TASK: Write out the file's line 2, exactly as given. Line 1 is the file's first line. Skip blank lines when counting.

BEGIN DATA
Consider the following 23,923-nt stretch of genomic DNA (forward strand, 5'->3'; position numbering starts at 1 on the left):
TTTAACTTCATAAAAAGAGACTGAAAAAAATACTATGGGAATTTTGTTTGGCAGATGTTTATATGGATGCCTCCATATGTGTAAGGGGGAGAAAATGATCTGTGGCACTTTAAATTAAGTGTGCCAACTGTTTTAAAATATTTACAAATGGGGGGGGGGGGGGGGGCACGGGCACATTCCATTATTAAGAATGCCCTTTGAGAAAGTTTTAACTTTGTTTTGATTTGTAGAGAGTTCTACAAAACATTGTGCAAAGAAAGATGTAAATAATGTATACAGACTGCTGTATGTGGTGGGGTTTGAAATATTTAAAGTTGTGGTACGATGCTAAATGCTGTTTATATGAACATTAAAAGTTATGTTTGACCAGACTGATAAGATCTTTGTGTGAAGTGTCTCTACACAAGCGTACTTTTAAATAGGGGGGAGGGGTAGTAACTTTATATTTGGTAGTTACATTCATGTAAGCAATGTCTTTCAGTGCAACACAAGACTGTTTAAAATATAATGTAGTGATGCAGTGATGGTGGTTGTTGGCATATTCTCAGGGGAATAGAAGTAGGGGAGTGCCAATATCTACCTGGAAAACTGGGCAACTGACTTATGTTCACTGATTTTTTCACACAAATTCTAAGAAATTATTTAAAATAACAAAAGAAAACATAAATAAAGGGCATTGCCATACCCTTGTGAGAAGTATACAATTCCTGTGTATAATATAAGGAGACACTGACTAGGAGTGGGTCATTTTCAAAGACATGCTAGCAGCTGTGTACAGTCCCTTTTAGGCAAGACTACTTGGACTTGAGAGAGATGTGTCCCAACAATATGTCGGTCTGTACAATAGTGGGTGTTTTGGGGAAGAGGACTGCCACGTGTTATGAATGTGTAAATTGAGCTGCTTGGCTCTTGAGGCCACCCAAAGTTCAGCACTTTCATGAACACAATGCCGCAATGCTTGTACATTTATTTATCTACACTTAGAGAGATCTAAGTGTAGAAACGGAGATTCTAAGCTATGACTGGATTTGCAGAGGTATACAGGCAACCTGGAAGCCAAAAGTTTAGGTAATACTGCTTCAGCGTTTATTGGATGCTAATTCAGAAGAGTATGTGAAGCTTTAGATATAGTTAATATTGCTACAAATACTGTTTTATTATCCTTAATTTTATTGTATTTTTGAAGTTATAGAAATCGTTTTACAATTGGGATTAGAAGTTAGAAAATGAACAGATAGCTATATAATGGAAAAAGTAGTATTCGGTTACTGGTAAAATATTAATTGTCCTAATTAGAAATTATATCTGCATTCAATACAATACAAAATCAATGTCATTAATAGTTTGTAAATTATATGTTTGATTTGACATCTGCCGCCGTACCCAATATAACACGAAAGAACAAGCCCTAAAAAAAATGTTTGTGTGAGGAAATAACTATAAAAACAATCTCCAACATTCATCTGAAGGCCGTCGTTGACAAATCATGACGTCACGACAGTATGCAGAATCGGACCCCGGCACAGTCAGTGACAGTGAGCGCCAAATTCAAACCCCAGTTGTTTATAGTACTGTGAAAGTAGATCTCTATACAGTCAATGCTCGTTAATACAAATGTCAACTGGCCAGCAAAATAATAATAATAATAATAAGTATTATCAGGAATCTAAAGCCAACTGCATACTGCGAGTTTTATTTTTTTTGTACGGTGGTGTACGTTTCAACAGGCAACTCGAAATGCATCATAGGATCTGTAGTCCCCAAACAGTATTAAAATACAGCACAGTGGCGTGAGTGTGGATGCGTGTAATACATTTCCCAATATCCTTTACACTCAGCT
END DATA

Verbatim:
TTTAACTTCATAAAAAGAGACTGAAAAAAATACTATGGGAATTTTGTTTGGCAGATGTTTATATGGATGCCTCCATATGTGTAAGGGGGAGAAAATGATCTGTGGCACTTTAAATTAAGTGTGCCAACTGTTTTAAAATATTTACAAATGGGGGGGGGGGGGGGGGCACGGGCACATTCCATTATTAAGAATGCCCTTTGAGAAAGTTTTAACTTTGTTTTGATTTGTAGAGAGTTCTACAAAACATTGTGCAAAGAAAGATGTAAATAATGTATACAGACTGCTGTATGTGGTGGGGTTTGAAATATTTAAAGTTGTGGTACGATGCTAAATGCTGTTTATATGAACATTAAAAGTTATGTTTGACCAGACTGATAAGATCTTTGTGTGAAGTGTCTCTACACAAGCGTACTTTTAAATAGGGGGGAGGGGTAGTAACTTTATATTTGGTAGTTACATTCATGTAAGCAATGTCTTTCAGTGCAACACAAGACTGTTTAAAATATAATGTAGTGATGCAGTGATGGTGGTTGTTGGCATATTCTCAGGGGAATAGAAGTAGGGGAGTGCCAATATCTACCTGGAAAACTGGGCAACTGACTTATGTTCACTGATTTTTTCACACAAATTCTAAGAAATTATTTAAAATAACAAAAGAAAACATAAATAAAGGGCATTGCCATACCCTTGTGAGAAGTATACAATTCCTGTGTATAATATAAGGAGACACTGACTAGGAGTGGGTCATTTTCAAAGACATGCTAGCAGCTGTGTACAGTCCCTTTTAGGCAAGACTACTTGGACTTGAGAGAGATGTGTCCCAACAATATGTCGGTCTGTACAATAGTGGGTGTTTTGGGGAAGAGGACTGCCACGTGTTATGAATGTGTAAATTGAGCTGCTTGGCTCTTGAGGCCACCCAAAGTTCAGCACTTTCATGAACACAATGCCGCAATGCTTGTACATTTATTTATCTACACTTAGAGAGATCTAAGTGTAGAAACGGAGATTCTAAGCTATGACTGGATTTGCAGAGGTATACAGGCAACCTGGAAGCCAAAAGTTTAGGTAATACTGCTTCAGCGTTTATTGGATGCTAATTCAGAAGAGTATGTGAAGCTTTAGATATAGTTAATATTGCTACAAATACTGTTTTATTATCCTTAATTTTATTGTATTTTTGAAGTTATAGAAATCGTTTTACAATTGGGATTAGAAGTTAGAAAATGAACAGATAGCTATATAATGGAAAAAGTAGTATTCGGTTACTGGTAAAATATTAATTGTCCTAATTAGAAATTATATCTGCATTCAATACAATACAAAATCAATGTCATTAATAGTTTGTAAATTATATGTTTGATTTGACATCTGCCGCCGTACCCAATATAACACGAAAGAACAAGCCCTAAAAAAAATGTTTGTGTGAGGAAATAACTATAAAAACAATCTCCAACATTCATCTGAAGGCCGTCGTTGACAAATCATGACGTCACGACAGTATGCAGAATCGGACCCCGGCACAGTCAGTGACAGTGAGCGCCAAATTCAAACCCCAGTTGTTTATAGTACTGTGAAAGTAGATCTCTATACAGTCAATGCTCGTTAATACAAATGTCAACTGGCCAGCAAAATAATAATAATAATAATAAGTATTATCAGGAATCTAAAGCCAACTGCATACTGCGAGTTTTATTTTTTTTGTACGGTGGTGTACGTTTCAACAGGCAACTCGAAATGCATCATAGGATCTGTAGTCCCCAAACAGTATTAAAATACAGCACAGTGGCGTGAGTGTGGATGCGTGTAATACATTTCCCAATATCCTTTACACTCAGCT